By Megan R. Wilson - 05/20/13 06:41 PM EDT
The Department of Education is spearheading the program, as detailed in a Federal Register notice scheduled to publish on Tuesday.
The program will reward states that “improve outcomes” for families and children that receive federal income assistance, and competition will likely be fierce — only three to six states will receive funding.
State governments will disburse the federal grants, averaging $37.5 million for five years, to agencies as approved by the state’s governor. They are expected to work toward improving the lives of children and adults receiving Supplemental Security Income (SSI) subsidies, which are provided to low-income families that have a child with a severe disability.
The Department of Education wants states to coordinate with its agencies and other contractors to focus on increased education, employment and wages for SSI recipients and their parents. Eventually, the program aims to reduce dependency on the SSI program.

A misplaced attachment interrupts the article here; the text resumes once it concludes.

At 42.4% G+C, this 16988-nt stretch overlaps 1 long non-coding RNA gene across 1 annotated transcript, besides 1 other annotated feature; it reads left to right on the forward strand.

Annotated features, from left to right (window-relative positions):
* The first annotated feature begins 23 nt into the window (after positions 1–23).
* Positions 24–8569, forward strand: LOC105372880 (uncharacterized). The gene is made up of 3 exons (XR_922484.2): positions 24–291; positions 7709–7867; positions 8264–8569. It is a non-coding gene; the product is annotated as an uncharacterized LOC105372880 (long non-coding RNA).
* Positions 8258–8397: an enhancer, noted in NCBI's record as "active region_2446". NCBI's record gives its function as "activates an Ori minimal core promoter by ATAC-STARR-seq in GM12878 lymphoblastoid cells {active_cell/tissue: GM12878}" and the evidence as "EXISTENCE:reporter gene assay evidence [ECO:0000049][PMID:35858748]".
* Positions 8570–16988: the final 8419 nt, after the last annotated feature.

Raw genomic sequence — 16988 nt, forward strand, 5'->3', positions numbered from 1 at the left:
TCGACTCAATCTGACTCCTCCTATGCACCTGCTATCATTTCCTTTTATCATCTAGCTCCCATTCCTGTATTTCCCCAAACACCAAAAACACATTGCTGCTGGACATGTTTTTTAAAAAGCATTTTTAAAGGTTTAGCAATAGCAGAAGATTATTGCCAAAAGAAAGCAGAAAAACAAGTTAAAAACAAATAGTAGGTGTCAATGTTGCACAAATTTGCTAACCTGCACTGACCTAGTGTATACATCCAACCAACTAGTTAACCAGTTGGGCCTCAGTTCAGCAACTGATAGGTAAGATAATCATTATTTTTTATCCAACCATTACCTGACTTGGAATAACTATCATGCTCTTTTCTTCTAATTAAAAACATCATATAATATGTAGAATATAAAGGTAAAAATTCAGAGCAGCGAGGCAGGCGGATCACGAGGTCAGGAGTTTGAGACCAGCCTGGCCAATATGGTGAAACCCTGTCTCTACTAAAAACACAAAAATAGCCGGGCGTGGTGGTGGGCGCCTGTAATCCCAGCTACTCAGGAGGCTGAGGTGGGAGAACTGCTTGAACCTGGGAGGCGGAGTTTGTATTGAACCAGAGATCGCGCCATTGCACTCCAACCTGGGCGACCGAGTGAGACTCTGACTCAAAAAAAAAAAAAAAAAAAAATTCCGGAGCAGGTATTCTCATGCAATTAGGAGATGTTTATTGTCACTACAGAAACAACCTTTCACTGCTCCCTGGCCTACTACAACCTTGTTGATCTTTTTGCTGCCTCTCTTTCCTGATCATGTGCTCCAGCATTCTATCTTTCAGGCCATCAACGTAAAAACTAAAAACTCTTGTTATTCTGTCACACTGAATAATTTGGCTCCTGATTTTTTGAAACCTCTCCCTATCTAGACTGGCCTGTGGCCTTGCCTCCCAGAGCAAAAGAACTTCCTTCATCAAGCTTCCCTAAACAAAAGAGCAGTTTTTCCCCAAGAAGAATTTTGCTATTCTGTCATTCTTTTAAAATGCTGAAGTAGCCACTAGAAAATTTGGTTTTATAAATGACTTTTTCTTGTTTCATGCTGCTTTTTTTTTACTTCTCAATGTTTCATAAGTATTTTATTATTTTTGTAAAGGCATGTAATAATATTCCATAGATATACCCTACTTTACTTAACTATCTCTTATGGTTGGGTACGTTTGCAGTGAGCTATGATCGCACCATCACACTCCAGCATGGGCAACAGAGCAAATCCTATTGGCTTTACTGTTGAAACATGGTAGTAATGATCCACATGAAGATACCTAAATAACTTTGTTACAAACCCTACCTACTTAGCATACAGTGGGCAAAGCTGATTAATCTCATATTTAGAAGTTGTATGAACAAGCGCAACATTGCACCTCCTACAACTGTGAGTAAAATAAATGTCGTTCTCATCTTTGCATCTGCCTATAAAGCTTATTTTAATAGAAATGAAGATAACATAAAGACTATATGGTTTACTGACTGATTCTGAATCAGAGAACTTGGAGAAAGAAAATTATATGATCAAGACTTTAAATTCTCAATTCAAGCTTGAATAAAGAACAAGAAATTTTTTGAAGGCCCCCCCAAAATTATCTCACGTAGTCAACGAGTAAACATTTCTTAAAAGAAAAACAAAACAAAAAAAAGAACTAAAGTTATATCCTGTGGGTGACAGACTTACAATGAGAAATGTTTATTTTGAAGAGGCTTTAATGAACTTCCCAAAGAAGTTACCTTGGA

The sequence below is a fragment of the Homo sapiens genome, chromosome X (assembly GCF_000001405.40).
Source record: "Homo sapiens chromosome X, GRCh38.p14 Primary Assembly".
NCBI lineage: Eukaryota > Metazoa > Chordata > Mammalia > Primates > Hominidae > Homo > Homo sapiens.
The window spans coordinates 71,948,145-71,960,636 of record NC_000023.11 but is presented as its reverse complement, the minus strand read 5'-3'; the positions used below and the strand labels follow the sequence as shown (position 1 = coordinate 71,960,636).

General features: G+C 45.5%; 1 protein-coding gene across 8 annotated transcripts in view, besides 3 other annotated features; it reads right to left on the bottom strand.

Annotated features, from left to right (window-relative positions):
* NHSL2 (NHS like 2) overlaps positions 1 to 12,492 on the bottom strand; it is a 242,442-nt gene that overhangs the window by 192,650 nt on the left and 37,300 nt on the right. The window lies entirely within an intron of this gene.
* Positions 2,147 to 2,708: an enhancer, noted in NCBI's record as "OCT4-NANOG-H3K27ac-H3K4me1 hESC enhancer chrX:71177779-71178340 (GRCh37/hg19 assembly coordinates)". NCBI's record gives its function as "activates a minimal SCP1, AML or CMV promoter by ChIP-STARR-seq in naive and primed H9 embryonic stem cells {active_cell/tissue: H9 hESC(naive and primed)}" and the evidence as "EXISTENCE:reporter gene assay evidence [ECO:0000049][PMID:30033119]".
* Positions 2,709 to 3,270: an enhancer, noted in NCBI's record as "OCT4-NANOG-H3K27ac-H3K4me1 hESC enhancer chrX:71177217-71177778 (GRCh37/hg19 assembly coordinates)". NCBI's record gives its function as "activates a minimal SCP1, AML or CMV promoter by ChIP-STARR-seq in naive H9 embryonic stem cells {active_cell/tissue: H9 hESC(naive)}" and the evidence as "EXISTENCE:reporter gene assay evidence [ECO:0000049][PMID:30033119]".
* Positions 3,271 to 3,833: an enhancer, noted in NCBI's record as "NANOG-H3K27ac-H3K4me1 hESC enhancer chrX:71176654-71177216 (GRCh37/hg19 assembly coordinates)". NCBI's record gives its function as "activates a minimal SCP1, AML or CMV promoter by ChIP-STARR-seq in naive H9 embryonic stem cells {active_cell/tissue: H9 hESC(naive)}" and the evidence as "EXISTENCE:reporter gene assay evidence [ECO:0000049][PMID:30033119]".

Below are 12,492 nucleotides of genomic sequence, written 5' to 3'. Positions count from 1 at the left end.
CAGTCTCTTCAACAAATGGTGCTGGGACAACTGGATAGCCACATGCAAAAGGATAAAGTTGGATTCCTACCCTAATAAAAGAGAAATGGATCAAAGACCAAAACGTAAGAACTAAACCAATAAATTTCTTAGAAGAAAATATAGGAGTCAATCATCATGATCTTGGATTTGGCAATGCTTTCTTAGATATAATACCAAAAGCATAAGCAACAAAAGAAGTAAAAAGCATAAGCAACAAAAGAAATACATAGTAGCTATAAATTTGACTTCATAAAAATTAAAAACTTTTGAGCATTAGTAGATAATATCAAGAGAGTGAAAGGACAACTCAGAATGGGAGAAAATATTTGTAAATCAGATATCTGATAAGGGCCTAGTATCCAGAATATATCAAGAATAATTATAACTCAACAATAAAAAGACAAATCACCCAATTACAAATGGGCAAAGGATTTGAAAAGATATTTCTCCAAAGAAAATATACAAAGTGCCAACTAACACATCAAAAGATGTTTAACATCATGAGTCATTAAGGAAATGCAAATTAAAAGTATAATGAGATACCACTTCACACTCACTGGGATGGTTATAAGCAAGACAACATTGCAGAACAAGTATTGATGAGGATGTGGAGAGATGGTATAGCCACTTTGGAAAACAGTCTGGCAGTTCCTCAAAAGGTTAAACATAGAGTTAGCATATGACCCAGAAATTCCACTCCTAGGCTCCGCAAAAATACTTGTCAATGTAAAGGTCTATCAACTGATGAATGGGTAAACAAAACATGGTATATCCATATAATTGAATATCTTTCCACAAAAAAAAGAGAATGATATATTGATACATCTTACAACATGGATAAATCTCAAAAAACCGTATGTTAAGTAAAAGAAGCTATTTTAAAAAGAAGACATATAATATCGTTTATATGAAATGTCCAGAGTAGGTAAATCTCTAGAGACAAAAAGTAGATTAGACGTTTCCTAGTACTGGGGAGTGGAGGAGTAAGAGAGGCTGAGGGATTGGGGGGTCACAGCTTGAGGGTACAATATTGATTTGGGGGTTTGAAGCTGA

Young adults who participate in the SSI program have high rates of unemployment. In 2000, only 22 percent of recipients between the ages of 19 and 23 had jobs, compared to the overall employment rate of 69 percent for that age group, according to a DOE study.
The study also found that one-fifth of SSI young adult beneficiaries had been arrested.
The PROMISE program encourages states to help the parents of qualified child and young adult SSI recipients, citing a 2009 study that found about one-third of those parents have less than a high school education.
“Child SSI recipients and their families lack information about various work incentives available to them to help them pursue activities that would increase self-sufficiency,” the department said.
In 2011, the income assistance program provided subsidies for 1.3 million children at an average cost of $592 per month. That amount increased to a maximum of $710 per child per month in 2013, according to the Federal Register notice.